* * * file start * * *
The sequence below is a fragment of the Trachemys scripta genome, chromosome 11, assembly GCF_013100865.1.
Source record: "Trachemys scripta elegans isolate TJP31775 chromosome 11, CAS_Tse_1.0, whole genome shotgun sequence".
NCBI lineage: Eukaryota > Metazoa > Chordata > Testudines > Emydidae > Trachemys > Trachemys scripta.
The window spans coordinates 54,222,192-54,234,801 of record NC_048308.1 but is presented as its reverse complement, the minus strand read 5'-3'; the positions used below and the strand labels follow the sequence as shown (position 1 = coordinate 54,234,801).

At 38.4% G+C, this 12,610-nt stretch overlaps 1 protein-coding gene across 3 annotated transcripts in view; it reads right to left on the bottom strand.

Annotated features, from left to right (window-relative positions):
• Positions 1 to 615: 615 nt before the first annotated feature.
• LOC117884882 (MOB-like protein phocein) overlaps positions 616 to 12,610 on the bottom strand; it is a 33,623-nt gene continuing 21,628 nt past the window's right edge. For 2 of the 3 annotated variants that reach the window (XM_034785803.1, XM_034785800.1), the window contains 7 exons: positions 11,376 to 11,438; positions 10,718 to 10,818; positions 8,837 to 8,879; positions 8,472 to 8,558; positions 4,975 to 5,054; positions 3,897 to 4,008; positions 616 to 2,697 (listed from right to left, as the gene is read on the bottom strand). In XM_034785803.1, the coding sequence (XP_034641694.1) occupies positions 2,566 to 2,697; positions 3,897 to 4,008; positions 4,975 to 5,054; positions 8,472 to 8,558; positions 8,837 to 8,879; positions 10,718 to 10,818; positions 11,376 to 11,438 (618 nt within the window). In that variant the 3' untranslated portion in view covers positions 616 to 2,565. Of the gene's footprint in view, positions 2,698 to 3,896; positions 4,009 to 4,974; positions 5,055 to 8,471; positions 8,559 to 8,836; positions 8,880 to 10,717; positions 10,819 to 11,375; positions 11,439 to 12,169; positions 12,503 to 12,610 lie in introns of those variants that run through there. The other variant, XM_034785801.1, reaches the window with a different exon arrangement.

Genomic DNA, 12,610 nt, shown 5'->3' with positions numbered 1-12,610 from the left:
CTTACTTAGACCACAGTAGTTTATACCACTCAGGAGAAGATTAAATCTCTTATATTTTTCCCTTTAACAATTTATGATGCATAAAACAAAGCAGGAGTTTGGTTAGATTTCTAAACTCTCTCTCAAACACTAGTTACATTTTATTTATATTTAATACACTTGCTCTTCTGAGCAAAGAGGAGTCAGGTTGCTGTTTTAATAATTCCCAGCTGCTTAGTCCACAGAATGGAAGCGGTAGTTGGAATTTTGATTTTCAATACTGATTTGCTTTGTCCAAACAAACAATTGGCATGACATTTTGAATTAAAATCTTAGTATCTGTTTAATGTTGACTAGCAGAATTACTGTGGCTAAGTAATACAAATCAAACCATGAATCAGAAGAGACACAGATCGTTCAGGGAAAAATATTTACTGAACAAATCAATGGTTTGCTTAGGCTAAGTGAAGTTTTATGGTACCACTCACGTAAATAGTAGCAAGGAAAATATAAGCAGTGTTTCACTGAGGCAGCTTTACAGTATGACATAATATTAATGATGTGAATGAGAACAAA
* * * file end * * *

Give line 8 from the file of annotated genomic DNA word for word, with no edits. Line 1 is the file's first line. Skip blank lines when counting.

• LOC117884882 (MOB-like protein phocein) overlaps positions 616 to 12,610 on the bottom strand; it is a 33,623-nt gene continuing 21,628 nt past the window's right edge. For 2 of the 3 annotated variants that reach the window (XM_034785803.1, XM_034785800.1), the window contains 7 exons: positions 11,376 to 11,438; positions 10,718 to 10,818; positions 8,837 to 8,879; positions 8,472 to 8,558; positions 4,975 to 5,054; positions 3,897 to 4,008; positions 616 to 2,697 (listed from right to left, as the gene is read on the bottom strand). In XM_034785803.1, the coding sequence (XP_034641694.1) occupies positions 2,566 to 2,697; positions 3,897 to 4,008; positions 4,975 to 5,054; positions 8,472 to 8,558; positions 8,837 to 8,879; positions 10,718 to 10,818; positions 11,376 to 11,438 (618 nt within the window). In that variant the 3' untranslated portion in view covers positions 616 to 2,565. Of the gene's footprint in view, positions 2,698 to 3,896; positions 4,009 to 4,974; positions 5,055 to 8,471; positions 8,559 to 8,836; positions 8,880 to 10,717; positions 10,819 to 11,375; positions 11,439 to 12,169; positions 12,503 to 12,610 lie in introns of those variants that run through there. The other variant, XM_034785801.1, reaches the window with a different exon arrangement.